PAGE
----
20 years of Forest Loss in Indonesia and Malaysia
Deforestation in Indonesia affects the long-term loss of forests across much of the nation. Indonesia is home to some of the most biologically diverse forests globally and ranks 3d in biodiversity after Brazil and the DR of Congo.
As late as 1900, Indonesia was still a densely forested nation: forests covered 84% of the total land area. Deforestation amplified in the 1970s and has accelerated further. The estimated forest cover of 170 million hectares around 1900 decreased to less than 100 million hectares by the end of the 20th century.
Logging to clear land for cultivation has made Indonesia the world's third-largest emitter of greenhouse gases, behind China and the U.S.
By 2012 Indonesia had exceeded the rate of deforestation in Brazil and become the fastest forest clearing nation globally.
But in the past 5 years, the deforestation rate has decreased by 90 percent, from more than one million hectares a year in 2016 to a historic low of 115.5 thousand hectares in 2020. The government has achieved it by implementing different restrictions, including the palm oil moratorium.
Reddit user crossground created a fantastic animated map of deforestation in Indonesia and Malaysia.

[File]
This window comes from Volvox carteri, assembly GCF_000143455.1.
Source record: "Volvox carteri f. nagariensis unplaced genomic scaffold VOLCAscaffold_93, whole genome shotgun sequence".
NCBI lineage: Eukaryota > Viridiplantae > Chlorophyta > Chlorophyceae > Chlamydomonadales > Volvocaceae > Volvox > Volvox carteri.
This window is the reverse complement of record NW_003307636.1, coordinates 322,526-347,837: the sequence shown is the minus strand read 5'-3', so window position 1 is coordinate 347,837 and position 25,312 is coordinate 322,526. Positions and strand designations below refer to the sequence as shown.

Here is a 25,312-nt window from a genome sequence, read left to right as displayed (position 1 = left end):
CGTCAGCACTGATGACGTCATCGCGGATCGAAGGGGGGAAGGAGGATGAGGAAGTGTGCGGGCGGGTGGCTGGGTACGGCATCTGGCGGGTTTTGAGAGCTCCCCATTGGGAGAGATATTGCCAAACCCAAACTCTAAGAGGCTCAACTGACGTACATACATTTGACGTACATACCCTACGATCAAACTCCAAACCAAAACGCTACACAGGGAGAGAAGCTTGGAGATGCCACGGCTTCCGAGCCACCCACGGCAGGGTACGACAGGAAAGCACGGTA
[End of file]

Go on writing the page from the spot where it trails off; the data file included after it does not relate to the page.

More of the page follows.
The large map in the visualization center encircles most of Indonesia, the southern tip of Malaysia, Brunei, and Singapore.
The three zoomed-in maps encircle territories.
Forestry in Riau (A)
The Indonesian island of Sumatra has lost more than 50 percent of its wild forests over the last 22 years. Lime green regions illustrate the extent of peatlands, which are the place to big carbon stores, and discharge up to 10x more carbon than forests when clearance-burned.
Southeast Asia is home to approximately half the global tropical mountain forests. Carbon stocks in the area's steep, high-elevation forests are much more significant than in lowland forests. This is presumably due to greater levels of primary production and organic soil content in the area's highland woods.
During the 2000s, forest loss in South East Asia was mainly centralized in the lowlands but shifted in the 2010s to more mountainous areas. When mountainous forests in warm areas are lost, species are caused to move upslope as their habitat decreases.
Logging in Sarawak (B)
Rainforests in the Malaysian state of Sarawak on the island of Borneo have been eliminated due to logging and palm oil industries. Deforestation has influenced the life of indigenous tribes, particularly the Penan, whose life is heavily dependent on forest produce.